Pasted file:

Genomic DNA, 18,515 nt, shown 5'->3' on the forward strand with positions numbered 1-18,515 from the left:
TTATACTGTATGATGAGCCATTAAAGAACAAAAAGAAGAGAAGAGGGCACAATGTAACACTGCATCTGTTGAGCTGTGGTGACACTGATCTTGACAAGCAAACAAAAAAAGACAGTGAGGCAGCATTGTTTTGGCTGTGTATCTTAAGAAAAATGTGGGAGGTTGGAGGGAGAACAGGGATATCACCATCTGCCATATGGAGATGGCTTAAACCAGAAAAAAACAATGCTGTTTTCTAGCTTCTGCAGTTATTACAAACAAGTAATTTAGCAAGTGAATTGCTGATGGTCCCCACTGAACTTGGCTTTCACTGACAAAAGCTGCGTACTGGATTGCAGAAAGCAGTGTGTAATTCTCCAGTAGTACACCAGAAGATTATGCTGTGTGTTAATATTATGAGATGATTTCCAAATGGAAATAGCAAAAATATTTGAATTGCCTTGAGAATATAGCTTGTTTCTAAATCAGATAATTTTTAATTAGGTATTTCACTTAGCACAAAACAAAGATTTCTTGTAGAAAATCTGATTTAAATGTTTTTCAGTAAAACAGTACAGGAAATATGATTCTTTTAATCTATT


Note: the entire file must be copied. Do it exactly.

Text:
Genomic DNA, 18,515 nt, shown 5'->3' on the forward strand with positions numbered 1-18,515 from the left:
TTATACTGTATGATGAGCCATTAAAGAACAAAAAGAAGAGAAGAGGGCACAATGTAACACTGCATCTGTTGAGCTGTGGTGACACTGATCTTGACAAGCAAACAAAAAAAGACAGTGAGGCAGCATTGTTTTGGCTGTGTATCTTAAGAAAAATGTGGGAGGTTGGAGGGAGAACAGGGATATCACCATCTGCCATATGGAGATGGCTTAAACCAGAAAAAAACAATGCTGTTTTCTAGCTTCTGCAGTTATTACAAACAAGTAATTTAGCAAGTGAATTGCTGATGGTCCCCACTGAACTTGGCTTTCACTGACAAAAGCTGCGTACTGGATTGCAGAAAGCAGTGTGTAATTCTCCAGTAGTACACCAGAAGATTATGCTGTGTGTTAATATTATGAGATGATTTCCAAATGGAAATAGCAAAAATATTTGAATTGCCTTGAGAATATAGCTTGTTTCTAAATCAGATAATTTTTAATTAGGTATTTCACTTAGCACAAAACAAAGATTTCTTGTAGAAAATCTGATTTAAATGTTTTTCAGTAAAACAGTACAGGAAATATGATTCTTTTAATCTATT